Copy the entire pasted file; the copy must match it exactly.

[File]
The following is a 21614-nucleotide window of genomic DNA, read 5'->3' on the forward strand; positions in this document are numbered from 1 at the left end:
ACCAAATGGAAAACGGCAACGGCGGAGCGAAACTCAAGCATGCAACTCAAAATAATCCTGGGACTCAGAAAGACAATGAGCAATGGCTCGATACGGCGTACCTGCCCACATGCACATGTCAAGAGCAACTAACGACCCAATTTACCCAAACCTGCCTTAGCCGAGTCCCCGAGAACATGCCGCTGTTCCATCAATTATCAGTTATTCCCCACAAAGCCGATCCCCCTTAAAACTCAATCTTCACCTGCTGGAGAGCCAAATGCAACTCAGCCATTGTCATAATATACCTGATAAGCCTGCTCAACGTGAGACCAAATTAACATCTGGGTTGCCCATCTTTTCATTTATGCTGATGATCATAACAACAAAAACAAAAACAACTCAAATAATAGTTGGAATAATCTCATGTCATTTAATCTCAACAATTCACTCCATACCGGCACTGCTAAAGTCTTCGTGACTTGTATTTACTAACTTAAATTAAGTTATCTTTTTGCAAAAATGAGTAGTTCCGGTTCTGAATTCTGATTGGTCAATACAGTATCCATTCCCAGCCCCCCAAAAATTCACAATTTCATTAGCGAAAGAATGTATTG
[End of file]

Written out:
The following is a 21614-nucleotide window of genomic DNA, read 5'->3' on the forward strand; positions in this document are numbered from 1 at the left end:
ACCAAATGGAAAACGGCAACGGCGGAGCGAAACTCAAGCATGCAACTCAAAATAATCCTGGGACTCAGAAAGACAATGAGCAATGGCTCGATACGGCGTACCTGCCCACATGCACATGTCAAGAGCAACTAACGACCCAATTTACCCAAACCTGCCTTAGCCGAGTCCCCGAGAACATGCCGCTGTTCCATCAATTATCAGTTATTCCCCACAAAGCCGATCCCCCTTAAAACTCAATCTTCACCTGCTGGAGAGCCAAATGCAACTCAGCCATTGTCATAATATACCTGATAAGCCTGCTCAACGTGAGACCAAATTAACATCTGGGTTGCCCATCTTTTCATTTATGCTGATGATCATAACAACAAAAACAAAAACAACTCAAATAATAGTTGGAATAATCTCATGTCATTTAATCTCAACAATTCACTCCATACCGGCACTGCTAAAGTCTTCGTGACTTGTATTTACTAACTTAAATTAAGTTATCTTTTTGCAAAAATGAGTAGTTCCGGTTCTGAATTCTGATTGGTCAATACAGTATCCATTCCCAGCCCCCCAAAAATTCACAATTTCATTAGCGAAAGAATGTATTG